Ninety-four percent of adults with elevated blood lead levels (BLLs) are exposed to lead in the workplace. Adults with elevated BLLs can experience anemia, nervous system dysfunction, kidney problems, hypertension, decreased fertility, and an increased risk of miscarriage.
Workers may also be inadvertently exposing their families to lead by bringing lead dust home from their workplace. Approximately 2-3 percent of children with BLLs of 10 µg/dL or greater were exposed to lead this way.
Reporting Blood Test Results
Wisconsin Stat. § 254.13 requires that all blood lead test results on Wisconsin residents be reported to the Department of Health Services (DHS). The Wisconsin Adult Lead Program implements the reporting rule through a laboratory-based reporting system and works with laboratories to assure all blood lead results are reported.
Summary of Laboratory Report Requirements for Patients 16 Years and Older
- Full name
- Birth date
- Current Street address (no P.O. Boxes)
- Employer's name and address, if currently employed
- Occupation, if currently employed
- Date of sample collection
- Method of sample collection
- Result in µg/dL
- Submitting health care provider name and address
- Physician name and address (if not the submitting health care provider)
- Analysis laboratory name, address, and phone
All laboratories must report all blood levels to Wisconsin DHS.
In the health care provider's order to laboratory, health care providers are required by Wis. Admin. Code DHS 181 to send required demographic information that the lab is unlikely to have, including employer and occupation.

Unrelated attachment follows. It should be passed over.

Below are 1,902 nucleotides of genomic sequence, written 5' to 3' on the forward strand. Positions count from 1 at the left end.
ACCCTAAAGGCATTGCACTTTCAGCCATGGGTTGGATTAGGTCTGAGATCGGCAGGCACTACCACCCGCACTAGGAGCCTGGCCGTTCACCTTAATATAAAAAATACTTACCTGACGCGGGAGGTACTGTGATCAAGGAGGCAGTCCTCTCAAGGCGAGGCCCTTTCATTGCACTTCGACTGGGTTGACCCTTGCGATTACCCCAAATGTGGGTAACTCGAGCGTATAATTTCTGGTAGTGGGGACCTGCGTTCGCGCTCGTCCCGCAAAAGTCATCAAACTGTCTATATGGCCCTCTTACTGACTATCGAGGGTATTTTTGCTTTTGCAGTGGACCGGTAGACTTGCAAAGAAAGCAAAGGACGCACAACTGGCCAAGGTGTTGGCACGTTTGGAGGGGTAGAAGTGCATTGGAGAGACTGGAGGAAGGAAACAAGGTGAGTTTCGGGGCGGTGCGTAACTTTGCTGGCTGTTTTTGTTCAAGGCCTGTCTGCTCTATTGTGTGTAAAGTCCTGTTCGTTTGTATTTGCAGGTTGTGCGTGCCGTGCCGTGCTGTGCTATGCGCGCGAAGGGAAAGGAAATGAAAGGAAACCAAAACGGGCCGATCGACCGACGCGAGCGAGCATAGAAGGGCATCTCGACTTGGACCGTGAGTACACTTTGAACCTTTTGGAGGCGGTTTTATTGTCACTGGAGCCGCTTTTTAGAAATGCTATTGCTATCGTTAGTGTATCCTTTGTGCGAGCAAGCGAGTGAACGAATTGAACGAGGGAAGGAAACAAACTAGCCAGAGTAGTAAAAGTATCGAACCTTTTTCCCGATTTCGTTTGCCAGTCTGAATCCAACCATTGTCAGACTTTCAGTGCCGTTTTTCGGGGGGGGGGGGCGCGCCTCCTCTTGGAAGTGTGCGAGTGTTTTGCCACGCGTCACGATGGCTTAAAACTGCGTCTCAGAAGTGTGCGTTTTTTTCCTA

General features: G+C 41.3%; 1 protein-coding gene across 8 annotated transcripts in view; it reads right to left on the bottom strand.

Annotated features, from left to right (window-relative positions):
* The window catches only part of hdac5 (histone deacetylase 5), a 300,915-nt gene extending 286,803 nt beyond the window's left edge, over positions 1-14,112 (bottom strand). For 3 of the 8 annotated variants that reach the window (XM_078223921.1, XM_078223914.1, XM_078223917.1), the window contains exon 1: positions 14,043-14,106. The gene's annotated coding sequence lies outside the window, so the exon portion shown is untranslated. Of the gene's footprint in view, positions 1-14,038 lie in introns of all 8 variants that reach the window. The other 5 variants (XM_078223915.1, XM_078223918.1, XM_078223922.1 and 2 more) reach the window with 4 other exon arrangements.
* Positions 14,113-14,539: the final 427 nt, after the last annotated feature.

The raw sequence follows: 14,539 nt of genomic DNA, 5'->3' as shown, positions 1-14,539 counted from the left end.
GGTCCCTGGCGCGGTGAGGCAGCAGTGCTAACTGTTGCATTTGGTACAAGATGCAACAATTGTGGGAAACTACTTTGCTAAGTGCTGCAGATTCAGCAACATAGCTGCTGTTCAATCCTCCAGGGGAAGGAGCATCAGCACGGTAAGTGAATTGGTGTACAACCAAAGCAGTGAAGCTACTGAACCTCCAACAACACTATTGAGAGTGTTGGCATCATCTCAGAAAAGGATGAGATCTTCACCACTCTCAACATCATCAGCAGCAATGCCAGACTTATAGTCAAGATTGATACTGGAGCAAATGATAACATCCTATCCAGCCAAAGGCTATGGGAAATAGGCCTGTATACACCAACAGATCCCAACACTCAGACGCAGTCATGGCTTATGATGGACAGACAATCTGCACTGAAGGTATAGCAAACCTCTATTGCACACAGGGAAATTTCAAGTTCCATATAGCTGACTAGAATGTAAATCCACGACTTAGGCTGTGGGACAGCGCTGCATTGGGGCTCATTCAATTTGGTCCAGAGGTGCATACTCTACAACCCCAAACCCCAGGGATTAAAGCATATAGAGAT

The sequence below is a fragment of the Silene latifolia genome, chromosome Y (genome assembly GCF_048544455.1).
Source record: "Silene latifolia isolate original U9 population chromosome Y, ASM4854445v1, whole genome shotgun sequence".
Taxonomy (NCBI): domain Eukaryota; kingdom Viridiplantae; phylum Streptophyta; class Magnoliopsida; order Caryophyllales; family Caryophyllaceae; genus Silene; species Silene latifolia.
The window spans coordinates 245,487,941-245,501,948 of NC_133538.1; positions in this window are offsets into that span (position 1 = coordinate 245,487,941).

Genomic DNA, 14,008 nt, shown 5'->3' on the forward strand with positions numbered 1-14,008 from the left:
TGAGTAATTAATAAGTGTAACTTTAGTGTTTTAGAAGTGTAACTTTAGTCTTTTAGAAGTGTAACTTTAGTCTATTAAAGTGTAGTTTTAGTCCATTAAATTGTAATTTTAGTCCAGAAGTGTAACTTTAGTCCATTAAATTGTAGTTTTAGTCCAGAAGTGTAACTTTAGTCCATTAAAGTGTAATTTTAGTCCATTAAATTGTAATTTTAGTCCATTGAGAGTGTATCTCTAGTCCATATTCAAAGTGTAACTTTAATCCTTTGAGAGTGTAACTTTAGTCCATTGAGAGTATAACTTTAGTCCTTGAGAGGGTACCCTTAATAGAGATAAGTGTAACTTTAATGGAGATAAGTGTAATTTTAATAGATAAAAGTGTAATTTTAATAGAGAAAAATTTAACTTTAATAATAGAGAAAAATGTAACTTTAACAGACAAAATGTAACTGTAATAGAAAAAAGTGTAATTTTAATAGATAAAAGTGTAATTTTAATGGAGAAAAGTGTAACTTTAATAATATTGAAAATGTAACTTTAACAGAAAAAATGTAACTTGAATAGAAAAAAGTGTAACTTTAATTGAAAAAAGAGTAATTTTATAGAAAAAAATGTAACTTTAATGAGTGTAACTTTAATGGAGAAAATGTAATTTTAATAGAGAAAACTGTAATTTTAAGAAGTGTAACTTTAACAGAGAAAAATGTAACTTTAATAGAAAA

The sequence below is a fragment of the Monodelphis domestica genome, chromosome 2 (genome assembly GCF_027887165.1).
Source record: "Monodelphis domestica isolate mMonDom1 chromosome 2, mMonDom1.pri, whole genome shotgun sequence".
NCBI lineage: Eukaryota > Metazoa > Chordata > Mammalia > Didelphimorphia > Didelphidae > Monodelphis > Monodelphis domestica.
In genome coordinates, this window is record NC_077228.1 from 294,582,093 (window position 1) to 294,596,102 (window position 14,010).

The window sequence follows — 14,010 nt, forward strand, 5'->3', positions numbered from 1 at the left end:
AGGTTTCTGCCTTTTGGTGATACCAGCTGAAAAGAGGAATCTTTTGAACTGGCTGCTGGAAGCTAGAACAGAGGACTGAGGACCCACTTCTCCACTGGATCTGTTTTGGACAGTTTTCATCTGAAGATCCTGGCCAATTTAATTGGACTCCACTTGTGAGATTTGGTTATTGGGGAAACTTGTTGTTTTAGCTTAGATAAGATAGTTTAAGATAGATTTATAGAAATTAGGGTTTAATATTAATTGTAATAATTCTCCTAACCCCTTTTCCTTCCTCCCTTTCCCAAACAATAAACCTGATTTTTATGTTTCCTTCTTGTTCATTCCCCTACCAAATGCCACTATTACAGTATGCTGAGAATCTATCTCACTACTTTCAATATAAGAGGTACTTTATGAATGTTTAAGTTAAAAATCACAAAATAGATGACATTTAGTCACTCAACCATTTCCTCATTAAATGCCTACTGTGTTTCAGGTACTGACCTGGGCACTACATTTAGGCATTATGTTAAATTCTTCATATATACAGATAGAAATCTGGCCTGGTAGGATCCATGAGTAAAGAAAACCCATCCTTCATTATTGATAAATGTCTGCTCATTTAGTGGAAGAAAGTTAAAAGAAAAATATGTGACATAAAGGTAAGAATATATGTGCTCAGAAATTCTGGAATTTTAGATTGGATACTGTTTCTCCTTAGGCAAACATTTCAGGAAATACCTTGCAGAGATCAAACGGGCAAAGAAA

Employer and occupation information are reported in the Laboratory Results Report within the HL7 message (often NK1 - 13 fields). If employer and occupation are missing from the order to laboratory, call the health care provider for this information.
Enforcement and Penalty for not Reporting Required Data
Pursuant to Wis. Stat. § 254.30, DHS may report violations of this chapter to the district attorney of the county in which the violation occurred for the enforcement action. Penalties range from $100 to $1,000. Each day of continued violation constitutes a separate offense.
Contact us about reporting blood lead results in Wisconsin.
Adult Blood Lead Epidemiology and Surveillance (ABLES)
Wisconsin requires that all laboratory lead tests be reported to DHS so that emerging public health conditions and trends can be identified.
The Wisconsin ABLES program, located in the Bureau of Environmental and Occupational Health (BEOH), is responsible for analysis of adult lead test data and report of these data to the National Institute for Occupational Safety and Health, Centers for Disease Control and Prevention (CDC).
- NIOSH ABLES data (includes Wisconsin data)
- NIOSH ABLES home page (includes publications and resources)
- NIOSH's lead webpage
- NIOSH's Reproductive Health lead page (pregnancy, breastfeeding, and other topics)
- CDC's Lead Environmental Health webpage
Wisconsin Fact Sheets
- Lead Testing: Also Important in Adults, P-01293 (PDF) - This fact sheet for health care providers reviews the basics of adult lead poisoning.
- Protecting Shipworkers from Lead, P-01625 (PDF) - This infographic outlines how ship workers can stay safe on the job.
- Keep Your Family Safe - Don't Bring Home Lead from Your Job, P-01737 (PDF) - This fact sheet for workers is available in English and Spanish and describes how workers might bring lead home from their job and how to prevent take-home exposures.
- After Action Report: Investigation of Lead Exposures Among Workers at Fraser Shipyard, 2016-2017
- Trends in Occupational and Adult Lead Exposure in Wisconsin 1988-2005 (2006; PDF)
New Jersey Right to Know Program Fact Sheet - Basic facts about workplace lead. New Jersey Right to Know Program Fact Sheet (Spanish).
Contact us about the Wisconsin Adult Lead Program